# Help! inverse laplace transform of 1/(x^2+1)^2

1. Aug 16, 2014

### nito18

1. The problem statement, all variables and given/known data

Hi.

I need help to resolve the inverse laplace transform of {1/((x^2)+1)^2}

2. The attempt at a solution

I have tried to do:

{(1/((x^2)+1) * (1/((x^2)+1)}

then, convolution, sen x

But, isn't working

2. Aug 16, 2014

### LCKurtz

Using usual notation you would use $s$ as the variable in transform space:$$\mathcal L^{-1}\frac 1 {(s^2+1)^2}$$Forum rules require you to show some effort. So what did you get for$$\mathcal L^{-1}\frac 1 {s^2+1}\text{?}$$Then show us what your convolution integral looks like and where you are stuck.

3. Aug 17, 2014

### nito18

yes, sorry. is:

$$\mathcal L^{-1}\frac 1 {(s^2+1)^2}$$

so

$$\mathcal L^{-1}\frac 1 {(s^2+1)} * \frac 1 {(s^2+1) }$$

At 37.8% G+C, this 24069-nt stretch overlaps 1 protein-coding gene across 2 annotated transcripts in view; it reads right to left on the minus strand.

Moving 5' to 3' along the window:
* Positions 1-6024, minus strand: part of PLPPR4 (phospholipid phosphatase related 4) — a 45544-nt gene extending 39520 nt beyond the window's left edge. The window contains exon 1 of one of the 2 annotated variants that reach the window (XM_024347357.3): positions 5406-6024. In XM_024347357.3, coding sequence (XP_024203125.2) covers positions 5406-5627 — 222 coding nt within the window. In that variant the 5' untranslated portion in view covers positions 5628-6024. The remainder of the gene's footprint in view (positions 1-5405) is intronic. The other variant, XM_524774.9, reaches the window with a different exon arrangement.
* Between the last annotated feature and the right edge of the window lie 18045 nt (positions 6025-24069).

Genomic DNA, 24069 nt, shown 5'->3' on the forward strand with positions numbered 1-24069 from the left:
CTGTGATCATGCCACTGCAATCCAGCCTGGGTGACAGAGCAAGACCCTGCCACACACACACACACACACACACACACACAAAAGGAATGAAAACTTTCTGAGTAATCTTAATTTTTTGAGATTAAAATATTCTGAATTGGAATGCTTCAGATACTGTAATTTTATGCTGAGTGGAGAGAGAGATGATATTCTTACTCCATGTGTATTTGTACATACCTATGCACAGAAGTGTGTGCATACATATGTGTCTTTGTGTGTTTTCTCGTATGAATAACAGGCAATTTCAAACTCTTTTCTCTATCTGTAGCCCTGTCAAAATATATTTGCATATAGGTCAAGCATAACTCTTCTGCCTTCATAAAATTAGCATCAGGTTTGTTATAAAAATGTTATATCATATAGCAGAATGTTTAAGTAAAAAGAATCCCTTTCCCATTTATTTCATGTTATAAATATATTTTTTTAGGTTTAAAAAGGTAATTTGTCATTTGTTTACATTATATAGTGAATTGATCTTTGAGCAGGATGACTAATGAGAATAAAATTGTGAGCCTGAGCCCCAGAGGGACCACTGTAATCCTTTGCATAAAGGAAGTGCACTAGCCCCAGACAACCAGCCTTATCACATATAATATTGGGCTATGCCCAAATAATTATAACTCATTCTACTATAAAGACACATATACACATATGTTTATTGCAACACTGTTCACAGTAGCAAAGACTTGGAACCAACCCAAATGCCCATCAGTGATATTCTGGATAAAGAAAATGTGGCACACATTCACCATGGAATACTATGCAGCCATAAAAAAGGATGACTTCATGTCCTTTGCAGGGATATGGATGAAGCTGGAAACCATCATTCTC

then

f(τ) = sen τ
g(t-τ) = sen (t-τ)

∫ sen τ * sen (t-τ) dτ

Integration by parts

u= sen (t-τ)
du = -cos(t-τ)

dv= sen τ dτ
v= -cos τ

∫ sen τ * sen (t-τ) dτ = u= -(sen (t-τ) * cos τ) - ∫ cos τ * cos(t-τ)

Integration by parts, again... not working

maybe, another theorem... I dont know

4. Aug 17, 2014

### HallsofIvy

Staff Emeritus
use a trig "difference formula": $sin(t- \tau)= sin(t)cos(\tau)- cos(t)sin(\tau)$ so that your integral becomes
$$\int sin(\tau)sin(t- \tau) d\tau= \int sin(\tau)[cos(\tau)sin(\tau)- cos(t)sin(\tau)]d\tau$$
$$= sin(t)\int sin(\tau)cos(\tau) d\tau- cos(t)\int sin^2(\tau)d\tau$$

Last edited: Aug 17, 2014
5. Aug 17, 2014

### LCKurtz

Since Halls has already responded to your problem, I will just point out that the above isn't what you mean. You take the convolution after the inverse, so you want$$\mathcal L^{-1}\frac 1 {(s^2+1)} * \mathcal L^{-1}\frac 1 {(s^2+1) }$$

6. Aug 17, 2014

thanks :)